As the deadline for Niger Republic’s military leaders to reinstate ousted President Mohamed Bazoum approaches, concerns over potential military conflict with neighboring countries are mounting. ECOWAS defense chiefs recently concluded a three-day Extraordinary Meeting in Abuja, where they affirmed their readiness for military intervention in Niger.
The Committee of Chiefs of Defense Staff (CDS) emphasized the importance of a comprehensive approach, incorporating political, security, and diplomatic dimensions to address the crisis.
Abdel-Fatau Musah, the ECOWAS Commissioner for Political Affairs, Peace, and Security, praised the military chiefs for developing a concept of operation for the military intervention aimed at restoring constitutional order in Niger. Musah stated that all necessary elements for the intervention, including timing, required resources, and deployment strategies, had been meticulously planned and refined. While ECOWAS remains committed to exhausting diplomatic efforts, the ultimatum’s expiration may trigger decisive action.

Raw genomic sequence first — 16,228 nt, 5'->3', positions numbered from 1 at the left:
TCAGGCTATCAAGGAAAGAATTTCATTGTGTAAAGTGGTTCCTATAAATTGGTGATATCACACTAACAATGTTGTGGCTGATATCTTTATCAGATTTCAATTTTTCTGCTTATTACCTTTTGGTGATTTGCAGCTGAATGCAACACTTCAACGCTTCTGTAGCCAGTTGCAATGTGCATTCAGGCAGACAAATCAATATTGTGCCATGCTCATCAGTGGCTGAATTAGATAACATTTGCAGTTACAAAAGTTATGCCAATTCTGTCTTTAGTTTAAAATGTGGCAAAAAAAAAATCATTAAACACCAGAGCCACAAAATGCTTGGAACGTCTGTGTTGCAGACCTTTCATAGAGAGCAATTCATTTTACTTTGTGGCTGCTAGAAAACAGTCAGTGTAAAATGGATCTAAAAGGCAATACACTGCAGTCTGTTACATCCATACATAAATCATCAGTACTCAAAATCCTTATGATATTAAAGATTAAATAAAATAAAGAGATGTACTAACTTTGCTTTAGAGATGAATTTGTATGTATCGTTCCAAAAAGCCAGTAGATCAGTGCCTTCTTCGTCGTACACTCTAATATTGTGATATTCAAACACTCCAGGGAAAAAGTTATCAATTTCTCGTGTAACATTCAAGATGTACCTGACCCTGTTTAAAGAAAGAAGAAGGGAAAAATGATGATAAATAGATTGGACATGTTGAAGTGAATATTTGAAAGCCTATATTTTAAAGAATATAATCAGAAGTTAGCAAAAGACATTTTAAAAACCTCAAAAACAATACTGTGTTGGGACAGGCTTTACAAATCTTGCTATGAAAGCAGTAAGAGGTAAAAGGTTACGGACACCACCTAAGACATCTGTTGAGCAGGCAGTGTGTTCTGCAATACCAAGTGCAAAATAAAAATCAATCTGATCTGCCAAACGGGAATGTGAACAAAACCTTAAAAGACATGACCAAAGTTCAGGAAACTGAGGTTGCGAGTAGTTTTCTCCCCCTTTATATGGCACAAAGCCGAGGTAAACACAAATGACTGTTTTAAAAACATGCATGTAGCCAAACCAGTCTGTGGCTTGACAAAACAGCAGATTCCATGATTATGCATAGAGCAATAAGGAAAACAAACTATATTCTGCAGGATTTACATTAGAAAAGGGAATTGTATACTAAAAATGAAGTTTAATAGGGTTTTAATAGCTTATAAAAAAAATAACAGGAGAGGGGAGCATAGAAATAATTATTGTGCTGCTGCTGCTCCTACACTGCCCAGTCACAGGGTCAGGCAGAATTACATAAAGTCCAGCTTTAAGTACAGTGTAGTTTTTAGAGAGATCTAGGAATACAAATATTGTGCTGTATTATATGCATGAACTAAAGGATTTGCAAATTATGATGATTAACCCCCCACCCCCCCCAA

Efforts to negotiate with the military junta in Niger are ongoing, and the results will soon be presented to the leaders of the Central Government for a final decision on the crisis.
While ECOWAS advocates for peaceful resolutions, they firmly assert that if diplomatic efforts fail, the military must immediately restore constitutional order in Niger. The regional body urges the military to prioritize peace and the well-being of its population. If the coup leaders do not comply, ECOWAS stands resolved to ensure a smooth transition of power to civilian authorities.
The Nigerian Ministry of Defence echoes this stance, emphasizing their commitment to restoring democracy in Niger while underlining that the military option will only be considered as a last resort. The situation remains fluid, and ECOWAS leaders are closely monitoring developments in Niger to decide on further actions.